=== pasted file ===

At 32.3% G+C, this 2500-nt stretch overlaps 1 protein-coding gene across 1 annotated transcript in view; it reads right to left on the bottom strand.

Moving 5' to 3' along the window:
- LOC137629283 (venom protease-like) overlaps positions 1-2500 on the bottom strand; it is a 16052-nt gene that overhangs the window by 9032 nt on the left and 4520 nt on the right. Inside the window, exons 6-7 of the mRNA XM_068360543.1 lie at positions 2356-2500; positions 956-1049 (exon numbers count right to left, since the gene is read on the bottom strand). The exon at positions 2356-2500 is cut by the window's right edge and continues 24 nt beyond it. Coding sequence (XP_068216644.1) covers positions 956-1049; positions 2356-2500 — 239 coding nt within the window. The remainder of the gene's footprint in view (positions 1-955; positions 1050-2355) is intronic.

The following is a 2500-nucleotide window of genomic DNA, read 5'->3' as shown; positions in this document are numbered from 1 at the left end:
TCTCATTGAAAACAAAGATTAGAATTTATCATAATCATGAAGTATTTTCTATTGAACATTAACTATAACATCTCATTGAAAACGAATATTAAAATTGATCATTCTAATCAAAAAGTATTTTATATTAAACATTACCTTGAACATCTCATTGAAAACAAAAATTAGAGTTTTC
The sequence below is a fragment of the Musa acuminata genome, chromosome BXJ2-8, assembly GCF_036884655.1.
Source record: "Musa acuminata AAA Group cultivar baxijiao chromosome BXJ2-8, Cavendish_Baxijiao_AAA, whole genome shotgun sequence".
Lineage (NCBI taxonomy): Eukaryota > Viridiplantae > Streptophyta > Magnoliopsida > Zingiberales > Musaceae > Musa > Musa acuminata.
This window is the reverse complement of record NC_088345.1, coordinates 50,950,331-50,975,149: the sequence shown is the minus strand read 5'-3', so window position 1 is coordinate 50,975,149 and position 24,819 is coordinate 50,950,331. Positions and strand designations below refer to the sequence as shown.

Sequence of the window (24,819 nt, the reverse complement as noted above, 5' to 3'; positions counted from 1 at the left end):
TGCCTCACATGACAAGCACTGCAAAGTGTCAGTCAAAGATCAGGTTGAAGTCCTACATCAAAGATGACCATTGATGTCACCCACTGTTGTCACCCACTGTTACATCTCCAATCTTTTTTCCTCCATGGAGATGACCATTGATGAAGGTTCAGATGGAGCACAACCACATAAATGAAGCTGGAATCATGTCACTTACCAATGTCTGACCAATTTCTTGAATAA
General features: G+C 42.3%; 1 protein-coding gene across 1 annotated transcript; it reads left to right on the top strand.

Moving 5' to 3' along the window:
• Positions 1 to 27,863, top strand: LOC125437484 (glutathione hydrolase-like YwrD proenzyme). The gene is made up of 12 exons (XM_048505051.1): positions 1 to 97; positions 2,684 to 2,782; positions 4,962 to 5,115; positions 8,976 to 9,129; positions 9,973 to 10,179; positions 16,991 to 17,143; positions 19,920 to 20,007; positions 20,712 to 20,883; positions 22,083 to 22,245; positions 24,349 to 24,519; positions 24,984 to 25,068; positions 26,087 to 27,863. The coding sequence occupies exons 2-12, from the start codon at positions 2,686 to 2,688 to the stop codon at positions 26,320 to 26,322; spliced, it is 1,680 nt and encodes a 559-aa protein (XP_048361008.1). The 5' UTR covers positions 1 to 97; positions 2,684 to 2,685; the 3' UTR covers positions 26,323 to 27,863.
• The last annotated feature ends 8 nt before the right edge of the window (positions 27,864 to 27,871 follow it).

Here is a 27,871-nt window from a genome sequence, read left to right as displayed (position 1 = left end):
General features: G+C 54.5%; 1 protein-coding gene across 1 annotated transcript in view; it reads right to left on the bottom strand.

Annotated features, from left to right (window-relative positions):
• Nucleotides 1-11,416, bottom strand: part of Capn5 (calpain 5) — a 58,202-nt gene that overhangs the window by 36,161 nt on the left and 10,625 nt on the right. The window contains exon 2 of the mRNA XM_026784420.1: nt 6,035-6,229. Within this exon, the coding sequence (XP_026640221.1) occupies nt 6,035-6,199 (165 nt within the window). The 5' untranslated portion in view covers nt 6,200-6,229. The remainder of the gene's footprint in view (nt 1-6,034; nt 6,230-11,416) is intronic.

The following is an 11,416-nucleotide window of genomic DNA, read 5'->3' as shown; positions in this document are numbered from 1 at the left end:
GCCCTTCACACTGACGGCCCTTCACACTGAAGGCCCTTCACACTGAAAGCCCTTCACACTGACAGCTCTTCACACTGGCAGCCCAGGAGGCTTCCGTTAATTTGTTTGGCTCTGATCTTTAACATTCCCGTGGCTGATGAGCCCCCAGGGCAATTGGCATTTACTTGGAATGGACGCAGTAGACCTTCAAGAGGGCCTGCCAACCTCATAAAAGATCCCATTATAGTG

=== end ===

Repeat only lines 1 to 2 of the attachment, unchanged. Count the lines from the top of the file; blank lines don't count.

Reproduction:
At 32.3% G+C, this 2500-nt stretch overlaps 1 protein-coding gene across 1 annotated transcript in view; it reads right to left on the bottom strand.

Moving 5' to 3' along the window: